Jun 2, 2008 at 10:26 pm #1229318
I love an ultralight setup as much as the next person. I just want to shout out the advice though that if you are overweight the easiest way to cut literally 10's of pounds from your carried weight is to go out and hike/camp more then talking about the weight savings between .9oz/yd fabric to 1.1oz or the importance of a saving an few tenths of an oz on ones stove. I was about 10lbs over my ideal weight and after enough hiking I can say the most comfortable weight to cut was in my gut. Even if my pack gained 10 lbs I would still be able to carry it with more comfort and energy than before.Jun 2, 2008 at 11:46 pm #1436277
Sounds quite simple, no? I'm pretty sure most overweight people are quite aware of this. Somehow I don't think its just that easy. I don't think there's a 40 billion dollar weight loss industry in this country for nothing.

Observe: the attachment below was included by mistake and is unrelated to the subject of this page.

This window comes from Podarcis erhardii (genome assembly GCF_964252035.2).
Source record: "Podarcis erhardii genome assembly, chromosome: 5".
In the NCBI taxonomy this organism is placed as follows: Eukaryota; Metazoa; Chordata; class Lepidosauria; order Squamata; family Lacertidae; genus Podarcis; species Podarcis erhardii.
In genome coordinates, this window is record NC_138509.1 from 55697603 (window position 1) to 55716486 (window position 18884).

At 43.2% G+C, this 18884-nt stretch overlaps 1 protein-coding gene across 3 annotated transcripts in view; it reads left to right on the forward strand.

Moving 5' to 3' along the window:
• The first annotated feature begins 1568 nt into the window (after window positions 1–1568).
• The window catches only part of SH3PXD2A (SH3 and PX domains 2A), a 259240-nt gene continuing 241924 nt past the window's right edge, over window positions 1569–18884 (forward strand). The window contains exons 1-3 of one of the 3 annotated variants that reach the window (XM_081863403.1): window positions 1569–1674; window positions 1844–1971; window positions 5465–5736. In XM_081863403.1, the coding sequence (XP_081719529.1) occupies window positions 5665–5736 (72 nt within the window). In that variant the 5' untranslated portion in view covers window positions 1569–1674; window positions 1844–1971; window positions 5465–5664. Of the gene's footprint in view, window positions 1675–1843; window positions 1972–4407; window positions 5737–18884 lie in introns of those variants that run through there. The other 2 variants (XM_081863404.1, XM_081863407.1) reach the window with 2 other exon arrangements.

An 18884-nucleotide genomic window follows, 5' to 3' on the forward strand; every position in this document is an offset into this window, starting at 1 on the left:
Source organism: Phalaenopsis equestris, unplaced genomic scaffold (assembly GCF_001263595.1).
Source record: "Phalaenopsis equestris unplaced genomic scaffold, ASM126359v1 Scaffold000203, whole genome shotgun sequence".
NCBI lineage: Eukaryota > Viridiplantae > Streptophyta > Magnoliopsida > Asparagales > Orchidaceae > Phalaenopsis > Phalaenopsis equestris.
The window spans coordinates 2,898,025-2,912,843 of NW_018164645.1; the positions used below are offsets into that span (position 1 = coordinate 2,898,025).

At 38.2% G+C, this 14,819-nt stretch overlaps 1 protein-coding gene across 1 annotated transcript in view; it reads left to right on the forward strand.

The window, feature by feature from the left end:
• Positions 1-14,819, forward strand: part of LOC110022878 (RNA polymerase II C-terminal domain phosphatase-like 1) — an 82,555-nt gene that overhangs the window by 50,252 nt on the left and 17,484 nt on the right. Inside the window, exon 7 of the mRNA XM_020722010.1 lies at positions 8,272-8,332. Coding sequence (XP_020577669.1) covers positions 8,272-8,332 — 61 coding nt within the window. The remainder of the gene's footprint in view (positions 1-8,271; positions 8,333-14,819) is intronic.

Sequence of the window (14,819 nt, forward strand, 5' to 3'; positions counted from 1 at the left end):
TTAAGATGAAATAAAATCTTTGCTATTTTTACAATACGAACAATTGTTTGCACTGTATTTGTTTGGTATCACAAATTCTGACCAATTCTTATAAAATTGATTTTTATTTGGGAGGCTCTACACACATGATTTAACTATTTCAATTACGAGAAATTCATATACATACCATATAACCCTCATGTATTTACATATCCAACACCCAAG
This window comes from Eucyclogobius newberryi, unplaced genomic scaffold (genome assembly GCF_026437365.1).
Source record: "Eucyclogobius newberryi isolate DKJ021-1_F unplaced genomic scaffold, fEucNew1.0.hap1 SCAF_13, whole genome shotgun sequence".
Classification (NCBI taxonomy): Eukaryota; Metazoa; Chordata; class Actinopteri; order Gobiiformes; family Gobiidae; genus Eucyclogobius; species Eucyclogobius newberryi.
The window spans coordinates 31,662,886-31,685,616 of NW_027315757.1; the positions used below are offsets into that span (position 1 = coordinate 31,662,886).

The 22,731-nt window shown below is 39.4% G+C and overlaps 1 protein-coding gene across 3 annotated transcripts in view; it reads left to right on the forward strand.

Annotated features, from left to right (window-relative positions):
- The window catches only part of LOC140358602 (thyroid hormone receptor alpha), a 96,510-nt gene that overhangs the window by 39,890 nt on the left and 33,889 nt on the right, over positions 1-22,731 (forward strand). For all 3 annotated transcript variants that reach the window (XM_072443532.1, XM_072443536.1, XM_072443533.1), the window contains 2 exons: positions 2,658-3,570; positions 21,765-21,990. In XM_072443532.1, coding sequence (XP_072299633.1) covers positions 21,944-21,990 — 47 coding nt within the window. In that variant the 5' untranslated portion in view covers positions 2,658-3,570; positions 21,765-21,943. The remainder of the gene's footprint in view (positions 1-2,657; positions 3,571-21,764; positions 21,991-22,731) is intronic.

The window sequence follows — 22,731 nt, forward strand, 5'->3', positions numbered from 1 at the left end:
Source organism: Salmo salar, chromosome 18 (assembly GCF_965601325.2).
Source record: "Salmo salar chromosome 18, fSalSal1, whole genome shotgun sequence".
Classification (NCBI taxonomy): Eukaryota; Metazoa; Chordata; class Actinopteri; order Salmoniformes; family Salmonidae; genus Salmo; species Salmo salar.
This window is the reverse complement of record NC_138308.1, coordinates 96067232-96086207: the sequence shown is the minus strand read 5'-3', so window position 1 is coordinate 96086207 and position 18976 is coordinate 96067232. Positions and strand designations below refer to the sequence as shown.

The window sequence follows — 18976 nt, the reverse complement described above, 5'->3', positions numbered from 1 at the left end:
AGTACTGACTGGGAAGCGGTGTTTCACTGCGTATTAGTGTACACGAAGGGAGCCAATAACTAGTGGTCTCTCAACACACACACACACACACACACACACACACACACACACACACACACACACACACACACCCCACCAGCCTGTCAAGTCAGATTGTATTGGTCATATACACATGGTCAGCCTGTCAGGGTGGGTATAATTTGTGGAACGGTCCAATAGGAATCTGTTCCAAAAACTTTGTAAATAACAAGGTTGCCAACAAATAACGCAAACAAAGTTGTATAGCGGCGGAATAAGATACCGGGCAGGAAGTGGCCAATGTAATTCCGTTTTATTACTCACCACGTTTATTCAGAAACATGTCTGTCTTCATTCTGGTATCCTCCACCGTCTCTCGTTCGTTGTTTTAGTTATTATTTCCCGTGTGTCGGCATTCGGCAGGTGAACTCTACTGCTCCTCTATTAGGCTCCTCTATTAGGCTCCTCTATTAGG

Part of what 'ultralight' does is allow (if only mentally) people to enjoy backpacking/hiking who might otherwise not be able to due to weight issues, age, injury, obligations, etc. Ultralight allows some people to cover more ground during their rare time off than they would otherwise. And its just plain cool.
Just because someone can be online debating fabrics during their work break or whatever does not mean they could also be out on an overnighter. Maybe they could be taking a walk around the neighborhood in the same time, but they could also be munching on twinkies so I don't really catch the logic. UL is a hobby (or maybe something more sinister for some) and has got people from all walks of life. I don't get whats the problem with people (overweight or not) discussing new UL techniques – doesn't seem too harmful, and if it happens to facilitate more enjoyable trips in the outdoors than all the better.